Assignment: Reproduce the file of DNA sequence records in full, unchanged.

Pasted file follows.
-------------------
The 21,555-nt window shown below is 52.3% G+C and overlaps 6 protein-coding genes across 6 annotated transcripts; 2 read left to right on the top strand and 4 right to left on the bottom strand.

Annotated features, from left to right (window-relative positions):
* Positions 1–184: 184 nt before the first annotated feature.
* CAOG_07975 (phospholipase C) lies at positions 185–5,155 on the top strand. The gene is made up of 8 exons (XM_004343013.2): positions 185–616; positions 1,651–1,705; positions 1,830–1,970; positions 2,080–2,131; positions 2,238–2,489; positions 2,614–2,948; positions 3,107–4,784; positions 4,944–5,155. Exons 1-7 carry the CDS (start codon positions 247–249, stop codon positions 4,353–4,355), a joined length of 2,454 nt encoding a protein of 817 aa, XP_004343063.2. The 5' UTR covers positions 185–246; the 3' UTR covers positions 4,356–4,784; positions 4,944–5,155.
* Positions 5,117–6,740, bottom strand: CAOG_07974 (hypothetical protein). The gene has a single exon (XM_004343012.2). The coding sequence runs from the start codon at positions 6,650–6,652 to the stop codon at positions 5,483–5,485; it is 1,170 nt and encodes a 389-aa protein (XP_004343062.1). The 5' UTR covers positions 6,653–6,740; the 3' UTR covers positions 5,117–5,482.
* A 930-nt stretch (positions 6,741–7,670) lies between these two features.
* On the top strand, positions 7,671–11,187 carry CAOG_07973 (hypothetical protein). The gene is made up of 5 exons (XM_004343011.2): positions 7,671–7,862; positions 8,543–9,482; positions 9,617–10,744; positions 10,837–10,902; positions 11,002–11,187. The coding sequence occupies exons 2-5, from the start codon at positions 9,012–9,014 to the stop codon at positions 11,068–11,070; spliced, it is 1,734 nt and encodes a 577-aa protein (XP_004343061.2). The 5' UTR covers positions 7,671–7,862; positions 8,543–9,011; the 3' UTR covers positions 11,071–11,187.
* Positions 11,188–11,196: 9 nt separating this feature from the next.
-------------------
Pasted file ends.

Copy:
The 21,555-nt window shown below is 52.3% G+C and overlaps 6 protein-coding genes across 6 annotated transcripts; 2 read left to right on the top strand and 4 right to left on the bottom strand.

Annotated features, from left to right (window-relative positions):
* Positions 1–184: 184 nt before the first annotated feature.
* CAOG_07975 (phospholipase C) lies at positions 185–5,155 on the top strand. The gene is made up of 8 exons (XM_004343013.2): positions 185–616; positions 1,651–1,705; positions 1,830–1,970; positions 2,080–2,131; positions 2,238–2,489; positions 2,614–2,948; positions 3,107–4,784; positions 4,944–5,155. Exons 1-7 carry the CDS (start codon positions 247–249, stop codon positions 4,353–4,355), a joined length of 2,454 nt encoding a protein of 817 aa, XP_004343063.2. The 5' UTR covers positions 185–246; the 3' UTR covers positions 4,356–4,784; positions 4,944–5,155.
* Positions 5,117–6,740, bottom strand: CAOG_07974 (hypothetical protein). The gene has a single exon (XM_004343012.2). The coding sequence runs from the start codon at positions 6,650–6,652 to the stop codon at positions 5,483–5,485; it is 1,170 nt and encodes a 389-aa protein (XP_004343062.1). The 5' UTR covers positions 6,653–6,740; the 3' UTR covers positions 5,117–5,482.
* A 930-nt stretch (positions 6,741–7,670) lies between these two features.
* On the top strand, positions 7,671–11,187 carry CAOG_07973 (hypothetical protein). The gene is made up of 5 exons (XM_004343011.2): positions 7,671–7,862; positions 8,543–9,482; positions 9,617–10,744; positions 10,837–10,902; positions 11,002–11,187. The coding sequence occupies exons 2-5, from the start codon at positions 9,012–9,014 to the stop codon at positions 11,068–11,070; spliced, it is 1,734 nt and encodes a 577-aa protein (XP_004343061.2). The 5' UTR covers positions 7,671–7,862; positions 8,543–9,011; the 3' UTR covers positions 11,071–11,187.
* Positions 11,188–11,196: 9 nt separating this feature from the next.